McElwain Likes Alabama-Except for Humidity

SportsFootballCalifornia State University, FresnoOakland RaidersUniversity of AlabamaCleveland Browns

TUSCALOOSA, Ala. (AP) -- Jim McElwain has found plenty to like
about being Alabama's offensive coordinator, including a program
with a reputation stretching even to his home state of Montana and
Southern hospitality, which he says lives up to its own rep.
   What's not to like?
   "Obviously this thing they call humidity is something that's
awful new," McElwain said.
   As Alabama's offensive coordinator, it's not the humidity that
gets you but the heat.
   Coach Nick Saban hired McElwain in late January when last year's
offensive coordinator, Major Applewhite, went back to work as a
position coach at his alma mater, Texas. The offense has been stuck
in the middle of the Southeastern Conference pack in recent seasons
and was held to 14 points or fewer four times last season, all
losses.
   Even McElwain was surprised when Saban looked a couple of
thousand miles away for a replacement for Applewhite after one
season at Fresno State.
   "When coach first called, I hung up on him because I thought it
was one of my buddies messing with me," said McElwain, who spent
the previous season as the Oakland Raiders' quarterbacks coach
after a stint with Michigan State. "Did it come as a total
surprise? Absolutely."
   Saban, however, once worked with Fresno State head coach Pat
Hill with the Cleveland Browns and Hill gave his coordinator a
recommendation.
   McElwain is also drawing nice reviews from his new boss and
players after going through spring practices and part of fall camp.
   "Jim has done a fantastic job since he's been here," Saban
said. "He's got an excellent personality. The players like him. I
think we have more diversity on what we do offensively without
changing the whole ball of wax to make it difficult for the
players.
   "His positive energy and enthusiasm has been a real asset to
the organization as well as his knowledge and experience is going
to be helpful not only to utilize our personnel but how we plan and
prepare for games."
   McElwain only has one year to work with senior quarterback John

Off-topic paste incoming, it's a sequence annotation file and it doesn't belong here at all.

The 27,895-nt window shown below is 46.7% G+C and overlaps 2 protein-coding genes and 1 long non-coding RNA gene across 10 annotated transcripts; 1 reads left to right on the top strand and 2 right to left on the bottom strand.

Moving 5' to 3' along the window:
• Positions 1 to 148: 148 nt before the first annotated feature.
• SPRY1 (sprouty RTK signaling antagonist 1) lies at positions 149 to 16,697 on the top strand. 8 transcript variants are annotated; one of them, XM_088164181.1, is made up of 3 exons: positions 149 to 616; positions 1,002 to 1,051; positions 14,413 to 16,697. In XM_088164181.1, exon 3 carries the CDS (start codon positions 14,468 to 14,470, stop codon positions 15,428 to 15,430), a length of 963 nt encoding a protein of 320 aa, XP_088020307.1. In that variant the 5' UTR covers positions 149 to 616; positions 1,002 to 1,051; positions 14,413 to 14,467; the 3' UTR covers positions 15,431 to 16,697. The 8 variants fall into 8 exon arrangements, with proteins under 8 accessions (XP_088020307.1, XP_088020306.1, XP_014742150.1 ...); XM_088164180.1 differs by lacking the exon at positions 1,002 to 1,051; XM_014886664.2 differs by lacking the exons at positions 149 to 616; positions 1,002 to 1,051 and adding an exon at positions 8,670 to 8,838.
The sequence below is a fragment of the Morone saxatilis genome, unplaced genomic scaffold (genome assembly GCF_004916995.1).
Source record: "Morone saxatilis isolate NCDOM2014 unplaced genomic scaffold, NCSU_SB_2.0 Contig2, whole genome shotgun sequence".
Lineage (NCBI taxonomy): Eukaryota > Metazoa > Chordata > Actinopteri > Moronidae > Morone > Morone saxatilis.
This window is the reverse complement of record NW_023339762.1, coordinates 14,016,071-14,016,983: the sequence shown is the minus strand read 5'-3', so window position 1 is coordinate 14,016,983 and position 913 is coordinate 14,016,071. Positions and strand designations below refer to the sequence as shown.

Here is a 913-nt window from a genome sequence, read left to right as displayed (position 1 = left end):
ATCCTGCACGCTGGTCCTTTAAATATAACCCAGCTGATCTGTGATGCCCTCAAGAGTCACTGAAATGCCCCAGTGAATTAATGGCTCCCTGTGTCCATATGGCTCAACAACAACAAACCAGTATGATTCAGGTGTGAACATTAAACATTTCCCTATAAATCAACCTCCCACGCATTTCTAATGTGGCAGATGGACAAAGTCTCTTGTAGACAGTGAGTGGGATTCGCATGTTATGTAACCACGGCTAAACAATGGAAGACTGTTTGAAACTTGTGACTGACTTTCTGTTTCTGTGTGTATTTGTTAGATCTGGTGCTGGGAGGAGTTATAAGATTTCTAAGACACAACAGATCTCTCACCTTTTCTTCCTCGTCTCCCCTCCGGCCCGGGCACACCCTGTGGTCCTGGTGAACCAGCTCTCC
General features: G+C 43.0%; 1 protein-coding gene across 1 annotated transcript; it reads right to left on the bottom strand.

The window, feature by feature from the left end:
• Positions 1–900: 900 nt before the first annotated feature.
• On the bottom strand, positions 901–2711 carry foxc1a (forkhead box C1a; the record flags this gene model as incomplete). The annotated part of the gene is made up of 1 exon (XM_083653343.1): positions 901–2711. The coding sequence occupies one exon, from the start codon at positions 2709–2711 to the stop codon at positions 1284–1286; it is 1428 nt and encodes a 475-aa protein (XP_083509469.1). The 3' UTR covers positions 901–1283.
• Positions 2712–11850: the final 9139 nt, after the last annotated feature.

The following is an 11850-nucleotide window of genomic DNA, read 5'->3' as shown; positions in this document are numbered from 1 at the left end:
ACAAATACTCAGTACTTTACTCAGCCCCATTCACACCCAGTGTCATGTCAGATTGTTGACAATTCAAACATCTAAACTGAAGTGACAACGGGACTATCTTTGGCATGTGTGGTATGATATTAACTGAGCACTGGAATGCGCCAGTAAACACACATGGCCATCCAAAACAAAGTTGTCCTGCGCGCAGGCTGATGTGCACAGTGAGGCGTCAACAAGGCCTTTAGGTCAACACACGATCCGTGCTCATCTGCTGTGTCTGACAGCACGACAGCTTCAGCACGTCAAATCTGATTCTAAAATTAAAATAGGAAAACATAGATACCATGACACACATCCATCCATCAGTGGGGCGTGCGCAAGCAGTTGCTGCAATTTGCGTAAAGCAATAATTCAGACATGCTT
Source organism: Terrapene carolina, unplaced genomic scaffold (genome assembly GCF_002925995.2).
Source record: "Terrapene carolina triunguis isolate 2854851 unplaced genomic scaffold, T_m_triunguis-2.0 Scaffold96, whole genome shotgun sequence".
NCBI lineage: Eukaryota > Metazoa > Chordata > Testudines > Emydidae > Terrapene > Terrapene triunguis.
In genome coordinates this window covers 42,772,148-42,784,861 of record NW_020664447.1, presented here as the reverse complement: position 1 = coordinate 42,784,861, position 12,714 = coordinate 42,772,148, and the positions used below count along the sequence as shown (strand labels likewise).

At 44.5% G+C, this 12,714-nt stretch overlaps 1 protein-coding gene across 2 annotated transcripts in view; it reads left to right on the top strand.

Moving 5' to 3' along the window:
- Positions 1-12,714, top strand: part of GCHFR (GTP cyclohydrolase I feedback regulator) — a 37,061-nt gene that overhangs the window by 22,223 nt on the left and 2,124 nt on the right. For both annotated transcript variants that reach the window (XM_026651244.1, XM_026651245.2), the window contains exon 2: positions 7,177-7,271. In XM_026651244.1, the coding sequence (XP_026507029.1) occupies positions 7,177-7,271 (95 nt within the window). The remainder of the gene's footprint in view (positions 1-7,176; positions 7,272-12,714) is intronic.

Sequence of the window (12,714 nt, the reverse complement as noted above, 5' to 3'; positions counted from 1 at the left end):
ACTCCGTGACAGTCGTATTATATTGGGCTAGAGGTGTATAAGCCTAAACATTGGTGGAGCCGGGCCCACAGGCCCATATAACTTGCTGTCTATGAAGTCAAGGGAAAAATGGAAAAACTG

Parker Wilson. Under his tutelage, though, Fresno State's Tom
Brandstater jumped from 89th to 23rd nationally in pass efficiency.
   Wilson is hoping for a similar one-year turnaround under
McElwain.
   "I like him a lot," he said. "I think it's going really well.
I kind of got used to him during spring putting in the base stuff.
Now, we've got a chance to go back and learn the details and learn
more. I'm enjoying it.
   "It's got a lot of different aspects to make it quarterback
friendly."
   The phrases "quarterback friendly" and "mentally friendly"
were used by several players to describe McElwain's system.
   "Our new offensive coordinator is doing a great job of making
things a lot more mentally friendly for everybody, simplifying
terminology, simplifying a lot of things we were doing," center
Antoine Caldwell said. "And for John Parker, not making reads so
complicated and things like that. Take a two- or three-step drop
and get rid of the football."
   McElwain said one thing he won't do is focus on yardage and
points instead of wins and losses. Then again, Fresno State did
average 33 points and 420 yards a game last season.
   The Bulldogs also finished 9-4 and won the Humanitarian Bowl
with a 571-yard performance against Georgia Tech.
   "I'm not caught up in all the stats," McElwain said. "I'm not
a stats guy, never will be a stats guy. Stats will fall where they
do. The key is figuring out a way offensively to combine your
defense, your special teams and your offense into one unit to win
the ball game. That's what the bottom line is."
   McElwain got a pleasant jolt when he wandered into a store in
Montana during the summer's brief visit home. One of his three
children was wearing Alabama crimson.
   "One of the checkers stopped production and said, 'Wow, this is
unbelievable, we have somebody from the University of Alabama in
our store,"' McElwain recalled. "It was a fantastic thing."
  

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